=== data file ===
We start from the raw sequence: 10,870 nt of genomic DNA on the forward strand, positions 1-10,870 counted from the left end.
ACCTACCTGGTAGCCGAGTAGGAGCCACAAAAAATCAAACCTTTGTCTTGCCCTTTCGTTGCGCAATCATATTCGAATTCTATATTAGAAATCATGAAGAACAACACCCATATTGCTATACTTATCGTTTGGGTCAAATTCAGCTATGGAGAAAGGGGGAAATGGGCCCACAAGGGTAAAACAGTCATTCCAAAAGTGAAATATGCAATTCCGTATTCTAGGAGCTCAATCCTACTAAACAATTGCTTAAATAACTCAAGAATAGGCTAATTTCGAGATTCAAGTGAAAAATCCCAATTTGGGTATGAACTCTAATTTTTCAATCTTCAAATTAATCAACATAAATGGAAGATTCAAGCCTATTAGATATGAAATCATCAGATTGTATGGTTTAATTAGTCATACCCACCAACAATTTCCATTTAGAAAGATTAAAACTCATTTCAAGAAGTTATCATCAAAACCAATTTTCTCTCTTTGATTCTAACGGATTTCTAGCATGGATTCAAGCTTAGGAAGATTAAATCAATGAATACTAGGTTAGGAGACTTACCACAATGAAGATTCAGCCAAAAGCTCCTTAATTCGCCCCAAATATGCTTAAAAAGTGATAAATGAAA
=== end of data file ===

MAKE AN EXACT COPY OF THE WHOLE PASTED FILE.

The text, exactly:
We start from the raw sequence: 10,870 nt of genomic DNA on the forward strand, positions 1-10,870 counted from the left end.
ACCTACCTGGTAGCCGAGTAGGAGCCACAAAAAATCAAACCTTTGTCTTGCCCTTTCGTTGCGCAATCATATTCGAATTCTATATTAGAAATCATGAAGAACAACACCCATATTGCTATACTTATCGTTTGGGTCAAATTCAGCTATGGAGAAAGGGGGAAATGGGCCCACAAGGGTAAAACAGTCATTCCAAAAGTGAAATATGCAATTCCGTATTCTAGGAGCTCAATCCTACTAAACAATTGCTTAAATAACTCAAGAATAGGCTAATTTCGAGATTCAAGTGAAAAATCCCAATTTGGGTATGAACTCTAATTTTTCAATCTTCAAATTAATCAACATAAATGGAAGATTCAAGCCTATTAGATATGAAATCATCAGATTGTATGGTTTAATTAGTCATACCCACCAACAATTTCCATTTAGAAAGATTAAAACTCATTTCAAGAAGTTATCATCAAAACCAATTTTCTCTCTTTGATTCTAACGGATTTCTAGCATGGATTCAAGCTTAGGAAGATTAAATCAATGAATACTAGGTTAGGAGACTTACCACAATGAAGATTCAGCCAAAAGCTCCTTAATTCGCCCCAAATATGCTTAAAAAGTGATAAATGAAA